One of the biggest ‘worries’ that new Board Members have is what to write for their blog posts. Sometimes I puzzle about that too. Usually, though, if I think about it a minute, I realize I’m swimming in an ocean of possibilities and have to narrow my focus down to pick just one or two things.
Some of you know I’ve been taking a Story Skills Improvement Workshop for the past several months. We all know that we remember stories better than we remember bare facts, especially if the stories are well told. As it turns out, there are a couple formulas that anyone can use to tell better, more memorable, stories. There are books too, that provide insight into writing better. My current favorite is by William Zinsser. It’s called On Writing Well. (I’m breaking most of the rules and the suggestions in both the writing class and the book, so far, in writing this post.) Whatever.
First, I want to reiterate part of Monday’s reading during our Daily Morning Meditation Practice. Ernest Holmes and Raymond Charles Barker, in 365 Days of Richer Living (p.286) wrote, The assets of a spiritually minded person include their ability to remain untouched by the confusion of the world around them, and to instigate a creative process which will bring order out of chaos. It may seem easier to exist in a panicky state of mind, telling all whom we meet how difficult life is, than to remain poised and say nothing at all. Yet, we are assured that there is a way of thinking wherein we can handle every situation with ease, stability and poise, by becoming still, and from a center within ourselves, find a peace that has never been disturbed.
Easier said than done, right? How do we live in our world, and engage meaningfully while staying poised and centered? The first thing I think we would all benefit from doing is to look at the stories we tell ourselves, and the expectation that we have that everyone we come across will share our stories, or if they don’t, that we’ll be able to change their minds because “our position is so much better than theirs.” We know a priori that this is not true. We always come across people who think differently than we do. Is it possible to engage with another person who disagrees with us on fundamental issues without becoming reactive? I think it is, and it takes intentional work on our part to be still and stay centered (as Holmes and Barker wrote, above). It is far from easy. I do think for us to participate in creating meaningful change, we have to figure out how to stay poised, centered and speak Truth calmly, without irritation, aggravation or animosity.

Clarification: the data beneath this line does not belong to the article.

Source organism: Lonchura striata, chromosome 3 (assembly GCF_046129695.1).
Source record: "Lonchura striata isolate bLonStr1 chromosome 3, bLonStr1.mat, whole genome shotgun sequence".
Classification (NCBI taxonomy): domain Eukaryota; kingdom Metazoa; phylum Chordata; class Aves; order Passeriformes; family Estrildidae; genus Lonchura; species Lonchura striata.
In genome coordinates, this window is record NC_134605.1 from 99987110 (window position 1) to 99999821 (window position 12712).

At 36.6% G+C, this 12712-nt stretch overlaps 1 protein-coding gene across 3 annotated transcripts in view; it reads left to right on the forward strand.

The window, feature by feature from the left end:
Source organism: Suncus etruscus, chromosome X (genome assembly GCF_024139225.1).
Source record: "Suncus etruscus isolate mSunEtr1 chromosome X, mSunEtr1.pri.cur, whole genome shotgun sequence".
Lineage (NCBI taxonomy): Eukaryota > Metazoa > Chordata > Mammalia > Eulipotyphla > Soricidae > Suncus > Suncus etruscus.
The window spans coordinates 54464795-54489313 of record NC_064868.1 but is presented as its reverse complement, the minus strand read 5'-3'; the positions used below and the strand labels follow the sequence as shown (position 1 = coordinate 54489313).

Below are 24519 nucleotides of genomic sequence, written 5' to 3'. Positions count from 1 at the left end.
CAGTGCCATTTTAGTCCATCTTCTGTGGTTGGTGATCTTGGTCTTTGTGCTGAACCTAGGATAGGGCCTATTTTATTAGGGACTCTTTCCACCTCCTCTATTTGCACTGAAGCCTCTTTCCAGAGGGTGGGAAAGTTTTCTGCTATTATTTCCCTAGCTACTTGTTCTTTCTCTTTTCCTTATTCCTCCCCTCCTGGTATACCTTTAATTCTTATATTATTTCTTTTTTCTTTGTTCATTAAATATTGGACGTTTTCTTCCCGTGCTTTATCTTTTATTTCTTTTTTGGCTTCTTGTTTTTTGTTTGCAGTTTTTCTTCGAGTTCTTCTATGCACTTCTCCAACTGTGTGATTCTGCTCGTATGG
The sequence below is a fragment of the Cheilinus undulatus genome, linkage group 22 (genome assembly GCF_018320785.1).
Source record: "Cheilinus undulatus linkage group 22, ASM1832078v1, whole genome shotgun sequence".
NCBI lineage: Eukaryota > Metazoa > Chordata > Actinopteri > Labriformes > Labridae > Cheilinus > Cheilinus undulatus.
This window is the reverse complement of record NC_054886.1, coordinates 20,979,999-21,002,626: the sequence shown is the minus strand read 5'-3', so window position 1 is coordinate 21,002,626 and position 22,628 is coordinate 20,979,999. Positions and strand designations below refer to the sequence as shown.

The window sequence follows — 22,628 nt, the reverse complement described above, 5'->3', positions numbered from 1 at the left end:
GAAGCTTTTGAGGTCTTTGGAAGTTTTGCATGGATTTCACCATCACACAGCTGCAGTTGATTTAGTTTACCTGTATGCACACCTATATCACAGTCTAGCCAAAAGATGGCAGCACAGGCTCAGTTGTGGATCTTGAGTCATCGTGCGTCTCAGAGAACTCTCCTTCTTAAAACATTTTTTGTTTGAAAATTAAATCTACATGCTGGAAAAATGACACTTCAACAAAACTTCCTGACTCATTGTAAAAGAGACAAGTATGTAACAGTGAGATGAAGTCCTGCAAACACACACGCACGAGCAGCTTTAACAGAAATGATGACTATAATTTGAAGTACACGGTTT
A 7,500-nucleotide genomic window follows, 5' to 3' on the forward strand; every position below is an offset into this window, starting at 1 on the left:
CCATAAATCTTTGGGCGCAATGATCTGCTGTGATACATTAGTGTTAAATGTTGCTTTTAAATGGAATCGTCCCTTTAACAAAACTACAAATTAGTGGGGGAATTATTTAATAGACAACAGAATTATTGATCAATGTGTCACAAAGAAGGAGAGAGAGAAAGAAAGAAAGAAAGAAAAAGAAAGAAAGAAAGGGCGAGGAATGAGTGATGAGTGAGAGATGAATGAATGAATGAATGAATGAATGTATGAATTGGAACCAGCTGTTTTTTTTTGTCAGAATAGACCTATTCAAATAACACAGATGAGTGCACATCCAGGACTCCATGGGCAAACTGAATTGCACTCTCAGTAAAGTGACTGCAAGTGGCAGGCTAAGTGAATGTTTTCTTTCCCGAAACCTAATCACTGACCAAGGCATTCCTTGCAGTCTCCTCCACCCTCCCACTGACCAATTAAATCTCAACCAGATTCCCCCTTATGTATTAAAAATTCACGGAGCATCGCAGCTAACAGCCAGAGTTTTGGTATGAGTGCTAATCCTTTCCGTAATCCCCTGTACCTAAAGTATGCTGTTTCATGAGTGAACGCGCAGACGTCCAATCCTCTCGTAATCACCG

The second thought I want to plant today is that perhaps our best way of inspiring change is to walk our talk, or live what we say we believe. This is also far from easy. And I believe it is the way we can make the most impact. By demonstrating what we believe in how we live, we prove to ourselves, and others, what is true for us. One of my adopted nephews posted this cartoon, which I think is totally brilliant.
I assume the little green guy eventually does quit trying to encourage the little blue guy to take action and just jumps, showing him that the spikes are not too high and that the next step is doable. Once we give up the idea that whatever our dream or goal might be is too hard or too scary, we take the action in that direction, we take the stand, we hold the position in Truth. We move. We let others come along when they are ready.